Being iOS first, I prefer a native solution. Simple things like dragging items from HEY to another app is not possible. For example, I use Things 3 as my task manager and one of my workflows is to drag emails from mail.app into Things 3. No way to drag emails out of HEY. Generally speaking, HEY does not play nice with other apps. HEY wants me to do everything in email. I just do not work that way. My tasks and my notes do not belong with my emails.
August Update: Allows to share a link to the specific email which I can add to Things from the iOS share sheet. This update brough iPad keyboard shortcuts.
I find the HEY apps cool now but there is every reason to expect future me to find these apps dull and I will be searching for something else. Well guess what, HEY apps are the only way you access your emails. There is no other alternative. I do not feel great using a service that is exclusive to itself in a such a manner. The reason emails are still so popular is because of open standards which HEY does not support. Consider this, HEY founders have indicated that they believe that majority of their customers will be on iOS and as such they may focus more on iOS and therefore Android development may suffer. Well, if you are an android user of HEY, your options are limited to you moving to iOS or continuing to live with the android HEY app. This is not out of the norm as HEY is built by a small company and with limited resources. The chance of this happening is low considering HEY is built web first, so it is easier to distribute on various platforms.
Nevertheless, lack of IMAP and SMTP means that HEY holds you hostage to send and receive emails. Furthermore, I cannot move my hey.com email address to another provider. However, my email address [email protected] can easily be moved to my provider of choice. HEY has announced that they will be supporting custom domains for business plans. I am not a business, but I have a custom domain because I enjoy the portability which is something HEY cannot offer YET.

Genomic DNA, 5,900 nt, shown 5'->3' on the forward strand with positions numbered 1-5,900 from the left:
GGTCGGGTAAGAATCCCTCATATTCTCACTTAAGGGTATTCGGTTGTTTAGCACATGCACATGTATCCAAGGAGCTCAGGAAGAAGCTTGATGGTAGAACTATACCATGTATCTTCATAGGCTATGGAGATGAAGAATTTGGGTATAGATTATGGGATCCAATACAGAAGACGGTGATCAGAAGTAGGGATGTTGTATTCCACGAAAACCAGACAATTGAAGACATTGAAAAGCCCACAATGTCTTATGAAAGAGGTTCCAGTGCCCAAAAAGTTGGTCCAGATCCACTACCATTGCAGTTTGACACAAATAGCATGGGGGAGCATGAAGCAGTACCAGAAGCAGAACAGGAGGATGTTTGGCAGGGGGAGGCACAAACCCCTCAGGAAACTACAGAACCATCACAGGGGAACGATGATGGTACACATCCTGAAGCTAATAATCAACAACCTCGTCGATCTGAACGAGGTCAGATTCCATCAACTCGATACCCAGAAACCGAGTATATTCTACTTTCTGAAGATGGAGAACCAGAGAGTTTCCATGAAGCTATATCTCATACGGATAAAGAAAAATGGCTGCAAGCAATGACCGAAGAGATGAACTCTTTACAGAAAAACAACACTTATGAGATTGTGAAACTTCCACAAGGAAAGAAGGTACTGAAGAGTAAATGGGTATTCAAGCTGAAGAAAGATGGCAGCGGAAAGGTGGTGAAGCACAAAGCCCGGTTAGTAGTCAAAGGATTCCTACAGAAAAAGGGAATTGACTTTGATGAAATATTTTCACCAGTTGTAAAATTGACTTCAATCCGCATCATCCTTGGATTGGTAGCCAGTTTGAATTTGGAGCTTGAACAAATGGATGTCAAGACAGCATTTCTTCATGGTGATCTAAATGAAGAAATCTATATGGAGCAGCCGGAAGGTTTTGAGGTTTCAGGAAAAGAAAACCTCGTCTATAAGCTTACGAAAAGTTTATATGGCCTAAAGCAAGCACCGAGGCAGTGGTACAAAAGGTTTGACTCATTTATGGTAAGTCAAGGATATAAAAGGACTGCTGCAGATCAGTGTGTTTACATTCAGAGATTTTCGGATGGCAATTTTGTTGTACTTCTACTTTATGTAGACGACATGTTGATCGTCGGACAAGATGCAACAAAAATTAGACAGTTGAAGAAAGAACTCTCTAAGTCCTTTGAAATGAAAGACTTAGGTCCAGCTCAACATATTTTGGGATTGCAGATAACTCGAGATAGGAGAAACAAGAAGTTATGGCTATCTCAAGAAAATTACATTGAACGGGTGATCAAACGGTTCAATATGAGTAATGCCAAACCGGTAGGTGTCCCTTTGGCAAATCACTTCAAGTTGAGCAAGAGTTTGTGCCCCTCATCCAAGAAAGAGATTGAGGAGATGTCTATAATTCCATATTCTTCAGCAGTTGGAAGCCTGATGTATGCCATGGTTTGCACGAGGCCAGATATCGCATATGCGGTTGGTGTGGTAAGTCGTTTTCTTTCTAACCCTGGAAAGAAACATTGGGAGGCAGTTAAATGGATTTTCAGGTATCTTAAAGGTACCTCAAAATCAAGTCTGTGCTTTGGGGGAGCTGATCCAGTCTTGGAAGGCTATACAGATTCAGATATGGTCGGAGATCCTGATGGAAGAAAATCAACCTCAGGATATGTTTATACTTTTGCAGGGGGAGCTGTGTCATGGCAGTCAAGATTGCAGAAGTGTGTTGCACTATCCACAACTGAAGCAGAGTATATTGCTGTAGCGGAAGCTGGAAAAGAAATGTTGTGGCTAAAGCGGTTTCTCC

HEY requires me to subscribe to their email philosophy
Assuming today, Im glad to subscribe to their email philosophy (which I am not), that doesn’t mean that I would always want to manage my emails the way HEY wants me to manage it. For example, I actually like some of the ways HEY manages emails and I can replicate The Feed and Paper Trail within my current system. However, If I find another way of managing emails, I cannot change how HEY works. I always have to manage emails based on HEY’s email philosophy.
Lack of Rules
HEY has support for rules in the form of auto filing into “The Feed” etc. However, the rule system is not comprehensive as the set of tools you get from Gmail or Outlook.com. Now your email system may be simple or straight forward where you do not require such rules. My system isn’t complicated either. I regularly receive my travel and accomodation details (not at the moment due to COVID19) via emails. I have rules setup to automatically forward those emails to Tripit. Another example: Amazon sends me emails with delivery tracking information. I have rules setup that forward these emails to my delivery tracking app of choice. These are some of the very basic examples. You may have other workflows that save you time which HEY cannot replicate.
Lack of Alias (Update: Solved)
This one may not be important to you, but it is to me. I prefer not to give everyone my Hey.com email address and then screen everything. More importantly, I have alias created for certain places where I do not want to share my real name and with HEY, there is no choice. Yes, I can just create another email address but then I would need to go to that email address provider to reply to any incoming emails. Unfortunately for me, my life isn't as simple or as straight forward where one email address is sufficient.